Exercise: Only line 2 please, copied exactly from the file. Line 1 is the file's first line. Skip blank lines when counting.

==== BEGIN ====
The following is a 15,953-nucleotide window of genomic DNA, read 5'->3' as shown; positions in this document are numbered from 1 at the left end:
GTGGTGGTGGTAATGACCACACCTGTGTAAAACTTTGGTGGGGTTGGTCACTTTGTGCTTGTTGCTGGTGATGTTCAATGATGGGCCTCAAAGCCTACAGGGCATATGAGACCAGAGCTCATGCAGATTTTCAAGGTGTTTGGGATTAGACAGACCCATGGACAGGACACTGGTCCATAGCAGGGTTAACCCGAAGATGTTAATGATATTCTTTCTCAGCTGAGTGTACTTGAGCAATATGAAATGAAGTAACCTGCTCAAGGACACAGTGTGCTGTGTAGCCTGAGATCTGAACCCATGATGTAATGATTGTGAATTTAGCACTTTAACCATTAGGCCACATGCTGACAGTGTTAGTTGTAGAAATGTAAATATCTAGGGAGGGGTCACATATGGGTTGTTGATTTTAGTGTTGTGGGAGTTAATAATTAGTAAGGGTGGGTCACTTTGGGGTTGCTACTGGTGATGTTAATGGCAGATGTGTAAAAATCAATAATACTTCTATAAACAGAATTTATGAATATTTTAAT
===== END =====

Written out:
GTGGTGGTGGTAATGACCACACCTGTGTAAAACTTTGGTGGGGTTGGTCACTTTGTGCTTGTTGCTGGTGATGTTCAATGATGGGCCTCAAAGCCTACAGGGCATATGAGACCAGAGCTCATGCAGATTTTCAAGGTGTTTGGGATTAGACAGACCCATGGACAGGACACTGGTCCATAGCAGGGTTAACCCGAAGATGTTAATGATATTCTTTCTCAGCTGAGTGTACTTGAGCAATATGAAATGAAGTAACCTGCTCAAGGACACAGTGTGCTGTGTAGCCTGAGATCTGAACCCATGATGTAATGATTGTGAATTTAGCACTTTAACCATTAGGCCACATGCTGACAGTGTTAGTTGTAGAAATGTAAATATCTAGGGAGGGGTCACATATGGGTTGTTGATTTTAGTGTTGTGGGAGTTAATAATTAGTAAGGGTGGGTCACTTTGGGGTTGCTACTGGTGATGTTAATGGCAGATGTGTAAAAATCAATAATACTTCTATAAACAGAATTTATGAATATTTTAAT